- My reality budget is $25,000/yr ($5,000 more than if I really needed to batten down the hatches).
- My business needs $18,000/yr to survive.
- I add $8,000 for taxes, which is a very conservative/padded amount.
- I want to save $20,000/yr.
My enough number = $70,000. In 2021 I made a little over $90,000 so was able to save even more.
2. Not tracking your income and expenses.
Knowledge is truly power when it comes to money. If you don’t know how much money you’re making or spending, you have no idea where you are financially or what your goals should be.
I love tracking my money and I do this in a few different ways, including a manual Google Sheets spreadsheet because I like being hands-on. I realize for most people, this is a nightmare! I love Mint for personal (it’s free) and Wave for business (also free!). Wave is an incredibly robust program – you can not only connect your bank accounts and credit cards to categorize your income and expenses, but you can also pull reports and even invoice clients. There’s no way to get to where you want to go if we don’t know where you are right now.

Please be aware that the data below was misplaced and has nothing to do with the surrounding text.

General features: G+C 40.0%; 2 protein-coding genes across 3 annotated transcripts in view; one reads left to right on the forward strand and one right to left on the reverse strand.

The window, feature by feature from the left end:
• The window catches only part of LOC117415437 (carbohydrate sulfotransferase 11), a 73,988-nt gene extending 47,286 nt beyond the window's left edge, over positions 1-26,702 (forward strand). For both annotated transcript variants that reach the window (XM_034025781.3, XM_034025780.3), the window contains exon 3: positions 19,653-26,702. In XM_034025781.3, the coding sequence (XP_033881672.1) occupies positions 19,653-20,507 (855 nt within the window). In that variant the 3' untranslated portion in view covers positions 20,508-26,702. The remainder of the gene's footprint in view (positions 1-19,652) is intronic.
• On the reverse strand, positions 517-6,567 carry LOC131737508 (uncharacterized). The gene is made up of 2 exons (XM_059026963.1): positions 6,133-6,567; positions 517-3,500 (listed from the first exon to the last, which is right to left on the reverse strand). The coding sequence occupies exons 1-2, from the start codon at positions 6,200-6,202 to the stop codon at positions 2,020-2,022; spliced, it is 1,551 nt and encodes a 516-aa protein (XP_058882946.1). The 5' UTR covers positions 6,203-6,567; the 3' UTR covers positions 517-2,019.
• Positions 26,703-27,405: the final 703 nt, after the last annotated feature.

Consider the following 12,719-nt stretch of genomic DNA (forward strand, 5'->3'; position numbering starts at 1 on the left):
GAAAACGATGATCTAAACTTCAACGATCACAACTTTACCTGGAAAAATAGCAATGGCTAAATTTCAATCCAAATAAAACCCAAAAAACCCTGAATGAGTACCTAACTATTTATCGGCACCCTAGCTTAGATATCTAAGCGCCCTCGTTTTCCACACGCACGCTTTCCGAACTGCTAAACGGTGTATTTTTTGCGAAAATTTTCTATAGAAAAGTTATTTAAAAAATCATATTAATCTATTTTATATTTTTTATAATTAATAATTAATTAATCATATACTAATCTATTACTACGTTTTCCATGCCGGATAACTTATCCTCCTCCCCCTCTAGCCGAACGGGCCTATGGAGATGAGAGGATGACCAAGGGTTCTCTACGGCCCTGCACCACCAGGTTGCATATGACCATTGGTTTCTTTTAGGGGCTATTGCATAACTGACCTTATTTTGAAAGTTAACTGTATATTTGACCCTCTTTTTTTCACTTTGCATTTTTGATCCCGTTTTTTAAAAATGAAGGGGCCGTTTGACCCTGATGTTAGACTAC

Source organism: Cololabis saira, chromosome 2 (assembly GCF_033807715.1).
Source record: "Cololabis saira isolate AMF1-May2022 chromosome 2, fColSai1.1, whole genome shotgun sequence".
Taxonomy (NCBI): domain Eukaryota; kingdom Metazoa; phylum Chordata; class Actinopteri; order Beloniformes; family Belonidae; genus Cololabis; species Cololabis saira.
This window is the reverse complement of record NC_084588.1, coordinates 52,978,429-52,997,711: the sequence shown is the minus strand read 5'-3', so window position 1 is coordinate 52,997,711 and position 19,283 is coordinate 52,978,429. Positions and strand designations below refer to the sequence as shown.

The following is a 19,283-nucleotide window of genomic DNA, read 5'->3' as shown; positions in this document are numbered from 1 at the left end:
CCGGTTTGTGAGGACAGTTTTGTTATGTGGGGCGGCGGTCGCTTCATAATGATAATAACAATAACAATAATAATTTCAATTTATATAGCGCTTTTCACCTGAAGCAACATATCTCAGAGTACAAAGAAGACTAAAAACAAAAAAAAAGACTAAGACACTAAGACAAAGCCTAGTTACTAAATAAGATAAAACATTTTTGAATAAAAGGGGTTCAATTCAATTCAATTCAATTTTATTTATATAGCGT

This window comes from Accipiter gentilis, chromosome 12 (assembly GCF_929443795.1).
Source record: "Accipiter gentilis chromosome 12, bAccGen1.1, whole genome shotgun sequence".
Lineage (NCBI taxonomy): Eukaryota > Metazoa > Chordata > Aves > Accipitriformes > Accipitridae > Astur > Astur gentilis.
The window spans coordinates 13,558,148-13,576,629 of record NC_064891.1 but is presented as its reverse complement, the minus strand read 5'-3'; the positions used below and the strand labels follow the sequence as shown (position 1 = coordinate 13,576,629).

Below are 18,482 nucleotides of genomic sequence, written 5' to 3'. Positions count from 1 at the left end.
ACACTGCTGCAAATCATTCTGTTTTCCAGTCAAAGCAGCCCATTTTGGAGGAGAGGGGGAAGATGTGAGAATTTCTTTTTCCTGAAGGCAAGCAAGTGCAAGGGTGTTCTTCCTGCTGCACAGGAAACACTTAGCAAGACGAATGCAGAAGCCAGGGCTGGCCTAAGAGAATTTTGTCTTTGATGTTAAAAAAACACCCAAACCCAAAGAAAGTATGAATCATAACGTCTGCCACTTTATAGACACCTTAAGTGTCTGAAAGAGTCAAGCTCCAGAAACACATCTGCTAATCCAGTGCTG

I update this once a week, but recommend you do this at least once a month. You’ll be shocked at the things you miss by not doing this (for instance, this week I was updating my sheet and noticed a $200 auto-charge for a software I no longer use – I called right away, and they were able to refund it).
3. Not budgeting annually.
An annual budget flabbergasts most people when I suggest it, but I contribute the much of my financial success to making a plan annually. To me, it’s the only budget that makes sense on a fluctuating income. I know September is going to be a huge month, just like I know I might make $0 in July. Budgeting for each month doesn’t make sense if you’re a freelancer, a small business owner, or anyone who experiences ebbs and flows in income.